An old Cherokee is teaching
his grandson about life.
He said, "My son, a fight is going on inside of me."
"It is a terrible fight and it is between two wolves. One is evil - he is anger, envy, sorrow, regret, greed, arrogance, self-pity, guilt, resentment, inferiority, lies, false pride, superiority, and ego."
He continued, "The other is good - he is joy, peace, love, hope, serenity, humility, kindness, benevolence, empathy, generosity, truth, compassion, and faith.
The same fight is going on inside you - and inside every other person, too."
The grandson thought about it for a minute and then asked his grandfather,
"Which wolf will win?"
The old Cherokee simply replied, "The one you feed."
A rebbe was asked to come teach in a distant village. Having no rabbi of their own, the community was very excited and each person prepared for the rabbi's visit by pondering what question he or she might ask him.
Upon his arrival the community welcomed the rabbe warmly, first with a simple meal and then escorting him to his room where he could rest after his long journey. Refreshed from his nap, he was then taken to the large community room where people had gathered excitedly to ask their questions. The room buzzed with anticipation.
Upon entering the rabbe began to walk around the room, making eye contact with each person present. He then began to sing a sweet, contemplative Hasidic melody.
"Yai dai dai...yai dai dai...yai dai dai dum."
As he sang, he walked slowly, purposefully, continuing to make eye contact, with one person, and then another, until one person, and then another, joined him in the niggun...
"Yai dai dai...yai dai dai...yai dai dai dum..."
...until everyone was singing with him, sweetly and contemplatively.
The rebbe began to sing a little bit faster, and the people followed his lead. As he picked up the tempo, he picked up his feet, and started to dance, arms spread wide, his entire body bouncing in step with the melody. The people were caught up unawares, and in the joy of the moment, found themselves dancing and singing alone/together.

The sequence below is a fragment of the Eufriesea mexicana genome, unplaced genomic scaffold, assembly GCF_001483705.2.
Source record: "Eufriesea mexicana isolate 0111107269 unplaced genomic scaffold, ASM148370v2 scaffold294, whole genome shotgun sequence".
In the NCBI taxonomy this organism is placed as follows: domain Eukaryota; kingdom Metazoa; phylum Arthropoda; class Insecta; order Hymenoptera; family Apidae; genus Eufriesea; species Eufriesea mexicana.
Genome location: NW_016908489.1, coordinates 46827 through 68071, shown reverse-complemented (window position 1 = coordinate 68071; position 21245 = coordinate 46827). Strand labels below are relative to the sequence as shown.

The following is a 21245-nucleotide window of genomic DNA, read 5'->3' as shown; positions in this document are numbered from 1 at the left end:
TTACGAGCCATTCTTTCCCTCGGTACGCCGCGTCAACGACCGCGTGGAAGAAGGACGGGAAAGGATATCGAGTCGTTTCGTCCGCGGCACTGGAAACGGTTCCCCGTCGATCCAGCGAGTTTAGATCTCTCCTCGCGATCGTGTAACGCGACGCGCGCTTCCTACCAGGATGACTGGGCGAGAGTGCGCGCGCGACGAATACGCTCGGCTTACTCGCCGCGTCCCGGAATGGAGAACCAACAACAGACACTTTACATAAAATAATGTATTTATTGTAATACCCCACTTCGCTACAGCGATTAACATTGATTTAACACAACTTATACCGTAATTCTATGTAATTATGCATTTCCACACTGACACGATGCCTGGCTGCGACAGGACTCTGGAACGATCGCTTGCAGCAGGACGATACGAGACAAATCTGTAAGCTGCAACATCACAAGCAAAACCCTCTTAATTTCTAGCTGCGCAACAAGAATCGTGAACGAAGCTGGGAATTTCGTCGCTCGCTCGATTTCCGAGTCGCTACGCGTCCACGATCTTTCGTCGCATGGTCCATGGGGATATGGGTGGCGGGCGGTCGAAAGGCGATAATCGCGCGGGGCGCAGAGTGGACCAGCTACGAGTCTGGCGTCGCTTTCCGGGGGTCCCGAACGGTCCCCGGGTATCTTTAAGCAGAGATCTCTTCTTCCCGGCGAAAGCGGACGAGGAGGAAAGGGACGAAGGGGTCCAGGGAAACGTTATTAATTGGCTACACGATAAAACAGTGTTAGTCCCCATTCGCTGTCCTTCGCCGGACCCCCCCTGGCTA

Then without notice, the rabbe's dance gradually began to slow, and with it the song as well, until it reached a gentle end. Some people smiled, while others wiped tears from their cheeks.
The rebbe cast his eyes about the room, and gently said, “I trust that I have answered all of your questions.”
(Origin unknown, retold by R' Mark Novak)
There was once a Swiss guard who worked at the border of Austria. He had worked there for many years and took a great deal of pride in his work.
One morning an Austrian man arrived at the border, riding a bicycle. On the front of the bike was a basket filled with sand. The guard eyed the man suspiciously, and suspecting that the Austrian might be a smuggler, brought out a special comb he kept for just a purpose, and began to sift through the sand in the basket.
He found nothing, only sand, and waved the man through the gate.
The same thing happened the next month, as the Austrian arrived on a bicycle with the basket filled with sand. The border guard went through the same process, at first eyeing the Austrian with suspicion, then sifting through the sand with his special comb, and until, finding nothing, allowing the Austrian to again cross the border.
The scene repeated itself month after month, year after year. During this time the border guard engaged the Austrian in small talk - learning his name (it was Yosef) learning about his family (he was married with a wife, who was a school teacher, and had 2 children), and of course his reason for crossing the border (to visit a favorite aunt and uncle). Each month they exchanged pleasantries, and as time passed the border guard still remained suspicious, and though he never found anything, he kept on looking... month after month...for 30 years!
Finally, one day, the Swiss guard said to the Austrian man,
"I must ask you a question that has been on my mind many years. This is my last day of work - I am retiring. After all these years, I still suspect you have been a smuggler, and it is driving me near mad. Now I ask you - I must know - are you indeed a smuggler?"
The Austrian man hesitated, and the Swiss guard reassured him.
"Do not worry - I give you my word of honor that I will not arrest you. But for my own peace of mind, I must know."
"Very well," said the Austrian. "Then I will tell you - I am indeed a smuggler."
"Ha ha," laughed the guard, relieved at last to know that his suspicions had not been unfounded. "I knew it!"